First of all, I want to apologize for the many typos in yesterday’s post. I wrote it in some haste and to a tight deadline, owing to an early-evening recording session. Also, my editor – namely me – edits like Emilio Bonifacio plays second base, i.e. clumsily.
I also want to apologize in advance to those of you who are jazz fans rather than ball fans, because I’ll probably be writing mostly about baseball the next little while, for a number of reasons. First of all, ’tis the season – it’s October, when the most meaningful games are played, after a 162-game marathon just to determine the dance-partners. And I’ve neglected baseball for quite a while, and have heard about this from readers who are baseball fans. You can’t please everybody, not even if you try.
Also, a string of recently published idiotic articles and other items about jazz have set my head to spinning and left me wanting to take a rest from it for a while, rather than use what’s left of my energy to respond, which is a waste of time. (These items include the New Yorker Sonny Rollins “spoof” which backfired badly, Justin Moyer’s moronic “jazz hit-piece” in The Washington Post, which basically stated that jazz isn’t any good because he doesn’t like or understand it, and John Halle’s piece in a leftist rag called Jacobin, which more or less said that jazz isn’t important anymore because it has lost its counter-culture appeal and political relevancy, whatever that means. Gee, and I thought it was music to be listened to and enjoyed, silly me. Then came the news that Annie Lenox – who’s singing I actually really like – will be the latest pop star to make an arriviste “jazz album” in her later years, on Blue Note, no less. And she’ll be doing “Strange Fruit”, which she stated in an interview is a really dark song about lynching and racism….. Really? I hadn’t noticed, I’ll have to give Billie Holiday’s version another listen. Then there’s the recent release of “Blue” by a band called Mostly Other People Do the Killing, a down-to-the-last-detail, note-for-note recreation of “Kind of Blue”, which shows a lot of faux-intellectualism, nerdy effort and initiative on their part, but begs the question “why?” As in, where’s the jazz, the originality, the improvisation? Either some of these people have to get out more, or I have to stay in more.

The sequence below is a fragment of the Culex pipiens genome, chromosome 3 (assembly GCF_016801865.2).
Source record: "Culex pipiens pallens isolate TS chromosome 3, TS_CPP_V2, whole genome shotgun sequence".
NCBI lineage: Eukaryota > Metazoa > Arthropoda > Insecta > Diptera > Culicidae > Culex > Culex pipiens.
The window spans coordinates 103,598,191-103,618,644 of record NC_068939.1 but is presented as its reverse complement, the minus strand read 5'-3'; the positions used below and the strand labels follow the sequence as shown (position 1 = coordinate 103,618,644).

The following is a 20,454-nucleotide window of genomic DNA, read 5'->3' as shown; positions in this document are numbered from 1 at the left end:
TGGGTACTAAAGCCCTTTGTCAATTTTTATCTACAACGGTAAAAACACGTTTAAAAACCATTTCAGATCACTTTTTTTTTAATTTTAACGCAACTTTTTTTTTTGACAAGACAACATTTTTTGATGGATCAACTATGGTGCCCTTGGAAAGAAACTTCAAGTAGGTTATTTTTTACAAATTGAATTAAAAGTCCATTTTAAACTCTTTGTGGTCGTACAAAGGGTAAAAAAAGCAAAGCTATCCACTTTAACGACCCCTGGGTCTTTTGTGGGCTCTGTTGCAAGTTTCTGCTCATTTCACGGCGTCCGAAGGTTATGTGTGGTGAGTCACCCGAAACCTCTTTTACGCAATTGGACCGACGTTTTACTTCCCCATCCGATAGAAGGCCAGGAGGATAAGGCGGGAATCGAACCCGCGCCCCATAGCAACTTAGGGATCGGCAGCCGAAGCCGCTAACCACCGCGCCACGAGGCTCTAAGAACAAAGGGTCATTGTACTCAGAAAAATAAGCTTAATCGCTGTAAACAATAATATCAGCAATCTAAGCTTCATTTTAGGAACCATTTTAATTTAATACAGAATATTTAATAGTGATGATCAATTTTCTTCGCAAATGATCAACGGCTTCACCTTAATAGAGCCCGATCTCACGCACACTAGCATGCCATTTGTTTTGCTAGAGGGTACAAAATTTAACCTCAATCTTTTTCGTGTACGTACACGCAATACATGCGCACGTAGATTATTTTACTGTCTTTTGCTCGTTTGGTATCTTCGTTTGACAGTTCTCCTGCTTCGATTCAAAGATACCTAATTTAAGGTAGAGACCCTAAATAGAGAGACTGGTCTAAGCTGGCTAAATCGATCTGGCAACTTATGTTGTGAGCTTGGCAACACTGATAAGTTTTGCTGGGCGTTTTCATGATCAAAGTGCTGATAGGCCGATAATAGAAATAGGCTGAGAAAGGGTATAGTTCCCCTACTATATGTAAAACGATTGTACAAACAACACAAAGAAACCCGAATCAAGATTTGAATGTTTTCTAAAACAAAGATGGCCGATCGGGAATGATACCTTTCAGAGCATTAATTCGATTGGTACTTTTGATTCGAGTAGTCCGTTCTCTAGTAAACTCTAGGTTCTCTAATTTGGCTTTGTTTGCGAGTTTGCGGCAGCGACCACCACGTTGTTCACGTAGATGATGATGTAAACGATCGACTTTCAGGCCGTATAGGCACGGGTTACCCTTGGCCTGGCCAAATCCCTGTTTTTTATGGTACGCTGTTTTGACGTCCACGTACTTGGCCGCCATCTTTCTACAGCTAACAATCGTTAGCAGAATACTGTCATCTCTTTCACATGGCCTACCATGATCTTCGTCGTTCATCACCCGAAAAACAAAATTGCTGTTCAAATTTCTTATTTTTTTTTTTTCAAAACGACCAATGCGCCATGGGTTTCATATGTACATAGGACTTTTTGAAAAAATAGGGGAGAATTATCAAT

Anyway, the focused cluster-fuck effect of all this has seized up my jazz brain and driven me away from writing about it for a time, while I collect my thoughts, what’s left of them. In the meantime, baseball, and for all you jazz fans who subscribe to these posts and couldn’t care less about the game, just hit the delete button and I’ll be back to jazz eventually.
If the epic and hyperactive A.L. wild card playoff game between the Royals and A’s resembled War and Peace, then the N.L playoff game which the Giants won 8-0 over the Pirates last night was as simple and minimal as haiku :
Bumgarner was God,
Crawford’s slam left in a rush,
As did Bucco fans.
Really, that was it. Madison Bumgarner pitched lights-out baseball, Brandon Crawford hit a grand slam in the fourth inning to make it 4-0 Giants and that was all she wrote. By the time I tuned in, it was 5-0 in the seventh inning and the Giants tacked on three more meaningless runs, but the game was for all intents and purposes over in the fourth inning. Baseball seems like a really simple game when someone pitches as masterfully as the Bummer did last night. I’ve seen pitchers throwing no-hitters who were less dominant than he was, the Pirates couldn’t do a thing with him. They managed four dinky singles and one walk, didn’t have more than one base-runner in any inning until the eighth, when the Giants made two cheap errors. He threw 109 pitches in going the distance, 79 of them strikes. The thing was though, the 30 pitches that weren’t strikes were just as deadly as the ones that were, the Pittsburgh hitters just chose to lay off those ones, their only small victory. I felt terrible for the Pirates and their fans, but in a must-win game up against a pitcher like this with a big lead, there’s absolutely nothing you can do but glumly turn in your 27 outs and go home.
Late in the game, or maybe just after it, came the surprising announcement that while grand slams have been hit by players at every other position in post-season history, Crawford’s was the first ever by a shortstop, dating all the way back to 1903, the year of the first World Series.
It’s often been said that in watching any given baseball game, you stand a chance of seeing something that’s never happened before, and this is true. Just in case though, baseball has a guy with a huge main-frame in a hollowed-out cave on the side of a mountain somewhere, churning out new stats or wrinkles, such as, “That was the first time a player with the middle name of Morris has been hit by a pitch in a Thursday afternoon game.” Or, “That pinch-hit double was the first ever by a hitter using someone’s else’s batting gloves”. And on and on.